Faunal remains are generally absent in the sands and silts of point-bar deposits. Plant remains are sometimes common, but those in the lower part of the sand body represent transported organic debris and are not usually representative of the local flora. In the uppermost units some leaf remains are present along the bedding planes, but most of the organic materials that are deposited are quickly oxidized.

Lacustrine delta-fill deposits

Lakes are standing water bodies filled primarily with fresh water. These shallow inland-restricted interdistributary lakes constitute an important environment in many upper delta plains and occur in all climatic settings. The climate strongly affects the characteristics of deposits forming in lakes, with those in arid climates often composed almost entirely of evaporative sequences. Lakes associated with delta plains, however, are subjected to over-bank crevassing or channel diversion, which infill the lake with freshwater deltaic deposits. Interdistributary deltaic lakes range in size from only a few square kilometers to 80 to 100 sq km. Most lakes in such environments are extremely shoal, and even the larger ones rarely attain depths greater than 15 to 20 m. The process by which these lakes form has not been studied in any great detail, but they obviously are closely related to channel pattern and local subsidence and compaction.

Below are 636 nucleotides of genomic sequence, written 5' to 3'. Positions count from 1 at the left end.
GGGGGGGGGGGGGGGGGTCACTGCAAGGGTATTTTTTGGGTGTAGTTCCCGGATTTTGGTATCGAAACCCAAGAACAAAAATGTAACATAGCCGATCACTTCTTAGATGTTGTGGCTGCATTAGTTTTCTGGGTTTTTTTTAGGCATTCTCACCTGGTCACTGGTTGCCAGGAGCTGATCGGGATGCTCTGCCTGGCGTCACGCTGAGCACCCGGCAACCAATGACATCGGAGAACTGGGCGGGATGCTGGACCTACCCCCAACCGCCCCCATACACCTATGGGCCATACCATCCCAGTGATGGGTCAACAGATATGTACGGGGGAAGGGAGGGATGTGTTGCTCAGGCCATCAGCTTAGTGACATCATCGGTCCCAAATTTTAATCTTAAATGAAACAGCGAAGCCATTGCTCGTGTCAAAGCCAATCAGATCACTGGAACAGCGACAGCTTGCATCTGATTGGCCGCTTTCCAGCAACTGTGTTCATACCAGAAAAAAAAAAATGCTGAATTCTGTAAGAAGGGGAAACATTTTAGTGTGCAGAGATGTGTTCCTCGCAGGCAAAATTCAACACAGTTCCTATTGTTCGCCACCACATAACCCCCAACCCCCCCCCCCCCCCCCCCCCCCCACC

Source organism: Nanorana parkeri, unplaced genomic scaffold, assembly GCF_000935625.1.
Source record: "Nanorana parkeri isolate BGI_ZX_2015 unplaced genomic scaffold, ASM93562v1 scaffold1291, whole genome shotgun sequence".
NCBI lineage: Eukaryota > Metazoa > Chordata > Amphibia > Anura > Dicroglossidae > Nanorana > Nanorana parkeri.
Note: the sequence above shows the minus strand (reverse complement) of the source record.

Once a depression is formed between two distributaries, standing water accumulates. With time, compaction and subsidence associated with the delta plain result in enlargement of most of these lakes, as well as localized deepening. Growth of the lake will normally stop when a stream diverts into the lake and an influx of sediment begins the infilling process.

Quiet-water deposition, reducing conditions, abundance of burrowing organisms (especially soft-bodied organisms such as polychaete worms), and occasional wave and current action are characteristic of this environment. Deposits within the lake bottoms consist of dark-gray to black organic-rich clays containing scattered silt lenses. In some lakes organic debris, such as large accumulations of freshwater shell, is present where overturning of the lake waters is a common process.

Elsewhere near-anoxic conditions exist and deposits consist of extremely organic-rich, fine-grained clay. The most common types of stratification include parallel and lenticular laminations, intense bioturbation, and occasionally distorted primary structures.